3 Ways to Help Combat Ageism
Whether you’re aware of it or not, you’ve probably witnessed or experienced some form of ageism in your life. From casual conversations about older adults being referred to as “elderly” and the humor often used in greeting cards to the anti-aging messaging prevalent in the beauty industry, there’s no denying ageism is all around us.
We invite you to watch an in-depth conversation about ageism with two local experts from the Arrowhead Area Agency on Aging, Kimberly Scanlon, and Georgia Lane. To watch the full conversation, check out our YouTube channel.
So, what is ageism and why is it so harmful?
According to the World Health Organization (WHO), ageism is the stereotyping and discrimination against individuals or groups based on their age. Ageism can take many forms, including prejudicial attitudes, discriminatory practices, or institutional policies and practices that perpetuate stereotypical beliefs.
Not only are these negative attitudes about aging hurtful to older adults, but they can also shorten their lives. A research study that appeared in the Journal of Personality and Social Psychology (Vol. 83, No. 2) by Levy et al., shows that older adults with more positive self-perceptions of aging lived 7.5 years longer than those with negative self-perceptions of aging.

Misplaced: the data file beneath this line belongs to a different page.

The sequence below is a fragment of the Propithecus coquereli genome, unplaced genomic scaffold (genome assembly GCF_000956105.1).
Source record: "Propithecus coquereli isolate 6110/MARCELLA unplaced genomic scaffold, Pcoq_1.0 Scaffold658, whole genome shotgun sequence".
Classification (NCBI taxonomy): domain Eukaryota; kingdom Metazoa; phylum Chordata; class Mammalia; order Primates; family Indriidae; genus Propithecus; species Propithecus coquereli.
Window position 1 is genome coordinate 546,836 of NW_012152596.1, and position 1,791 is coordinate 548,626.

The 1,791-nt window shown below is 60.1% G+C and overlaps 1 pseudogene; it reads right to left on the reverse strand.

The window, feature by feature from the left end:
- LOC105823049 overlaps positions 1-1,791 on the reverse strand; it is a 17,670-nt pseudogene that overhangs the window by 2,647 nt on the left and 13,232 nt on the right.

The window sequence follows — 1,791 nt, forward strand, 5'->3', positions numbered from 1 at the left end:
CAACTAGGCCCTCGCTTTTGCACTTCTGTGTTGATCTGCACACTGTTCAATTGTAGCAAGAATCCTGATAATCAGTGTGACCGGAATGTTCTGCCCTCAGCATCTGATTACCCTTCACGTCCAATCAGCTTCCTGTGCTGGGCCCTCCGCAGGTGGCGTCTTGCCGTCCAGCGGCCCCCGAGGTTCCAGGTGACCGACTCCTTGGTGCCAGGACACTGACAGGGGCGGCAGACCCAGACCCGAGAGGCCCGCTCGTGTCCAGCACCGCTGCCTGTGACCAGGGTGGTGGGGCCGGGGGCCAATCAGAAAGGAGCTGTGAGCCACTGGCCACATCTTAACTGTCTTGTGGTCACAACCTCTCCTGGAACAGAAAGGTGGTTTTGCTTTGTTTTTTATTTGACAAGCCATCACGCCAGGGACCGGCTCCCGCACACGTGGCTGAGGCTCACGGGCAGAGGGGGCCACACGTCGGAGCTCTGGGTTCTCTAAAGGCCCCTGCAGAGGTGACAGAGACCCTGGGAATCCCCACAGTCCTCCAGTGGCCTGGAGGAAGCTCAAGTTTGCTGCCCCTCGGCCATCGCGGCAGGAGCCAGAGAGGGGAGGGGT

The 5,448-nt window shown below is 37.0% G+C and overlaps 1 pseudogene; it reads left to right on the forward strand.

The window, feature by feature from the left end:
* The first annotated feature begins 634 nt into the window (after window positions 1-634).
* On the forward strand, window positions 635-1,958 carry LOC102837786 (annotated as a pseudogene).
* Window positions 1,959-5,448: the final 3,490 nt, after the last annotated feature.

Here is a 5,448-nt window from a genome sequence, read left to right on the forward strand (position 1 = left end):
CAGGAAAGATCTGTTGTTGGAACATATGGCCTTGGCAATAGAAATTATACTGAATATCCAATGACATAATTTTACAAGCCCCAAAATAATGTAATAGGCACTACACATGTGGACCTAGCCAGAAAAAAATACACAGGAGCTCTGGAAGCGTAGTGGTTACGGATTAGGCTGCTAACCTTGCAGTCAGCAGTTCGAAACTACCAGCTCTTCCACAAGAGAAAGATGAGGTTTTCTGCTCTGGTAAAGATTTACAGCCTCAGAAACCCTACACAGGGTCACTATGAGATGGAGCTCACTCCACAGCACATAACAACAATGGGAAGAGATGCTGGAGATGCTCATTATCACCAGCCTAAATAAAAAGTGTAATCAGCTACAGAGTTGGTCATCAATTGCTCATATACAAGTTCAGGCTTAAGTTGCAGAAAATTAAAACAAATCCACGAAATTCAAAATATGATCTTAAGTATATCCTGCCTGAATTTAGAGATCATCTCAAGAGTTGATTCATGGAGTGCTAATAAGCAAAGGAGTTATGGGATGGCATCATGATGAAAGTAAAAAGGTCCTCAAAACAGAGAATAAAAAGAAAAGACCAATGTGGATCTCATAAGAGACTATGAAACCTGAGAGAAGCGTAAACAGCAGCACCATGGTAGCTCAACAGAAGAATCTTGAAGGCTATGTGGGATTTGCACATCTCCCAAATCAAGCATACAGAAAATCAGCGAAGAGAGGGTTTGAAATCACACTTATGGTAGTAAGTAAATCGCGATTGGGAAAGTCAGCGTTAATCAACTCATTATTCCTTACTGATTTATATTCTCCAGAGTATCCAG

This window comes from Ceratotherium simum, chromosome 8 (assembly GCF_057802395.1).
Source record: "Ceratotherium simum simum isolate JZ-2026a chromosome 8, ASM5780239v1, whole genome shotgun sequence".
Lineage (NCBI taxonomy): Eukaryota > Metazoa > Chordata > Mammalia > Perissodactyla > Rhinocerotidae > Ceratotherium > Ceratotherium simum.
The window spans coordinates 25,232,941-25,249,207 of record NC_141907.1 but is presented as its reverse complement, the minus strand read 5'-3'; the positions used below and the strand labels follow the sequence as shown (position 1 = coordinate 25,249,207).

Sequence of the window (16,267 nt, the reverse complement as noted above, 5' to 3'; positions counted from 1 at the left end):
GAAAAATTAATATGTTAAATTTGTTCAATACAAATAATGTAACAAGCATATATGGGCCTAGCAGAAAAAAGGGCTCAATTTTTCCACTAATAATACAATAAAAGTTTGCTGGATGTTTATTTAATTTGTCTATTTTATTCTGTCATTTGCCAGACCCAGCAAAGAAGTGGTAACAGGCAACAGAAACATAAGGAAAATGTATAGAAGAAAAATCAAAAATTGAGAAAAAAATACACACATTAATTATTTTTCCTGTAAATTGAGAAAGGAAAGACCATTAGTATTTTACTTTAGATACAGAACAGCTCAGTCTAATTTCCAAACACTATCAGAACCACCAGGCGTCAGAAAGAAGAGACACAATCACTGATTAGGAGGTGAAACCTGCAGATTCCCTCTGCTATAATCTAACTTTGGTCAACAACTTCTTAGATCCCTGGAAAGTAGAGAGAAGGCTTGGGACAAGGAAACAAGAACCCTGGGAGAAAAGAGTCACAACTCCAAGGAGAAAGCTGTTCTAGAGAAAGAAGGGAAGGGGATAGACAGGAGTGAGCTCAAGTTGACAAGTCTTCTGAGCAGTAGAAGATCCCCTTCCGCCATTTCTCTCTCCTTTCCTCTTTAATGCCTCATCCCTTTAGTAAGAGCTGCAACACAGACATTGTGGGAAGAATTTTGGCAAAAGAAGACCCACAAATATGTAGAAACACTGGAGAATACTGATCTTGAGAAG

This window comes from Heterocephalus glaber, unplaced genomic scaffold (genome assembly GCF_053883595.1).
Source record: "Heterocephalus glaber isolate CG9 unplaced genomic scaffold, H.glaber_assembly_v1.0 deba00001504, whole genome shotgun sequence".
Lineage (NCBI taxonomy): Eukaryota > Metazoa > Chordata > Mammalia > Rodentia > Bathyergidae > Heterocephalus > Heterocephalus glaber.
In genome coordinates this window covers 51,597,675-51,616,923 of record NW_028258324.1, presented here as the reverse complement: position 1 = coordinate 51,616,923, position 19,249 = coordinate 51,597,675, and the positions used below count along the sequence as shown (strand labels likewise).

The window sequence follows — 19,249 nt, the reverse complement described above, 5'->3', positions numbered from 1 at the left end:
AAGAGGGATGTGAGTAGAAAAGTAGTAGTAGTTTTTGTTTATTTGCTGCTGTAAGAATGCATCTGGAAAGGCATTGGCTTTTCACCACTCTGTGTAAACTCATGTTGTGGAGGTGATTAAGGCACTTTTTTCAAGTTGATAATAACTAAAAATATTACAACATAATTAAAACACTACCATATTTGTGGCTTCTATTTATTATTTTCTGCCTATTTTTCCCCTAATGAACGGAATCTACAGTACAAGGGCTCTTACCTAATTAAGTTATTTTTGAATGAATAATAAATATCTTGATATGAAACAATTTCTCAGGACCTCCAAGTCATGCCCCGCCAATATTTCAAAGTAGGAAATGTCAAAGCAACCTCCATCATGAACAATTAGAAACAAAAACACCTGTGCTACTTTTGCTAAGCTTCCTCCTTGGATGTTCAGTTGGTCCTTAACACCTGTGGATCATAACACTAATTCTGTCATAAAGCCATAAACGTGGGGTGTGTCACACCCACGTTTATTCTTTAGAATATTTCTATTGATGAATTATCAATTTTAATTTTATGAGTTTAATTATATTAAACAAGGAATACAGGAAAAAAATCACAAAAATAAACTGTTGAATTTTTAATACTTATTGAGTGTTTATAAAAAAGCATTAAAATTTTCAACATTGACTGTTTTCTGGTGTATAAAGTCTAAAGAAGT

Fortunately, there’s a lot that you can do to reduce aging biases and improve attitudes about aging – for yourself and others around you..
3 ways to help combat ageism:
1. Recognize when it’s happening – now that you have a better sense of ageism, pay closer attention to all the ways it shows up in our society. The more you’ll look, the more you’ll see.
2. Speak up – if you hear or see something that’s considered ageist, don’t be afraid to speak up and encourage others to do the same.
3. Be more inclusive – older adults have a wealth of experience that you can utilize in the workplace. So, make sure you’re optimizing their skills, talent, and perspective whenever an opportunity presents itself.
For more valuable conversations about aging, check out our Community Conversations page or send along any questions/comments you have to email@example.com. You can also contact the Arrowhead Area Agency on Aging at firstname.lastname@example.org.